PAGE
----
A History Of Hull House In 1 Minuteairport_transferbarbathtubbusiness_facilitieschild_activitieschildcareconnecting_roomcribsfree_wifigymhot_tubinternetkitchennon_smokingpetpoolresturantski_in_outski_shuttleski_storagesmoking_areaspastar
A History Of Hull House In 1 Minute

A History Of Hull House In 1 Minute

Today the Jane Addams Hull-House Museum (JAHHM) in Greektown ranks high among Chicago’s many world-class museums, but before it became a place to reflect on history past, it was a city center for reform and social change. Learn more about this center which played an integral role in the lives of European immigrants to Chicago in the late 19th and early 20th centuries with this brief history of the building and its founders. 

Early Days

Jane Addams and Ellen Gates Starr first co-founded the house as a complex for recent European immigrants in 1889. Though only two buildings still stand today, there were as many as 14 in the Chicago settlement by 1912. Their idea grew nationally, and nearly 500 were open across the country by 1920. The expansion of the University of Illinois at Chicago’s campus in the 1960s destroyed the other buildings involved with Hull House. The current museum site was designated a U.S. National Historic Landmark in 1965 and a Chicago Landmark in 1974, protecting it from future demolition.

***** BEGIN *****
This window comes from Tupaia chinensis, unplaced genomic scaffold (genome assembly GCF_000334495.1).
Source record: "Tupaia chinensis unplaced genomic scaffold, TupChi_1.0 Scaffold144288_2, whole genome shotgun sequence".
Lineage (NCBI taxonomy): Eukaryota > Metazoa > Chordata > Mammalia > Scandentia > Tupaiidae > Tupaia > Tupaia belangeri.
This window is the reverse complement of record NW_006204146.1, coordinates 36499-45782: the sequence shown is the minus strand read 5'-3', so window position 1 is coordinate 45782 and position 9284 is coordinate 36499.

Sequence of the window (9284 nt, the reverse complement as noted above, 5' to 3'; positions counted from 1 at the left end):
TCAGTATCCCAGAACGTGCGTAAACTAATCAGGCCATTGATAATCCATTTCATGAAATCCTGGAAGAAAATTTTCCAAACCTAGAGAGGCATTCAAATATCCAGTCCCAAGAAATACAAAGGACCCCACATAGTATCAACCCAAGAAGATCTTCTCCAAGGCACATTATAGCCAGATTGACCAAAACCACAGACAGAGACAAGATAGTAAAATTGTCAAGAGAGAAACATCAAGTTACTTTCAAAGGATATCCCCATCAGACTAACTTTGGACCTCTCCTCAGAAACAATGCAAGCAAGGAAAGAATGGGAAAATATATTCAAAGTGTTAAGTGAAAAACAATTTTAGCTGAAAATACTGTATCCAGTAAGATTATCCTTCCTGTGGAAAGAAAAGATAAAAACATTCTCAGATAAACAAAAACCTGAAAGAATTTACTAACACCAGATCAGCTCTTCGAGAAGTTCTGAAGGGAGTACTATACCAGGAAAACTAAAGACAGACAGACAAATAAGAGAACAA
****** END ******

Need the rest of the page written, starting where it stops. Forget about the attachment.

Left & Bottom Right: Jane Addams; Top Right: Hull House; all photos courtesy of Wikipedia

Left & Bottom Right: Jane Addams; Top Right: Hull House; all photos courtesy of Wikipedia

Improving Immigrants’ Lives

Addams spent her life at the settlement writing and working for international social peace. Her efforts earned her a Nobel Peace Prize, making her the first American woman to ever nab this prestigious award. According to the JAHHM website, she and her strong force of female colleagues at Hull House offered to the community ‘kindergarten and day care facilities for the children of working mothers; an employment bureau; an art gallery; libraries; English and citizenship classes; and theater, music and art classes.’ It was a place for people to learn, eat, connect and become accustomed to their new country.

All that said, however, Hull House was more than just a community center for immigrants. It was also a shelter for the helpless, a lifeline for the sick or neglected, and an invaluable resource for women and children of all ages. Addams and the other residents acted as midwives, nurses, teachers, educators and so much more. They established Chicago’s first public playground, bathhouse and public gym, and sought city reform at every level – developing the foundation for what we know today as social welfare.

Beyond Hull House

Further, Hull House wasn’t hardly the extent of Addams’ resume. Other important accomplishments on her watch include the Immigrants’ Protective League, the Juvenile Protective Association, a Juvenile Psychopathic Clinic, the Chicago Federation of Settlements, the National Association for the Advancement of Colored People, the American Civil Liberties Union, the Federal Children’s Bureau in 1912 and a federal child labor law in 1916. She wrote 11 books and traveled the world to publicly speak about her work, inspiring countless others to join her many causes.

Today Addams’ legacy lives on and is celebrated at the museum. Visitors can learn from rotating exhibitions and the more than 5,500-piece collection of artifacts relating to the house. These include hand-woven textiles, artwork done by Hull House residents, furnishings of Jane Addams and more. They are closed on Mondays and Saturdays but remain open until 4pm the rest of the week with a suggested admission donation of $5.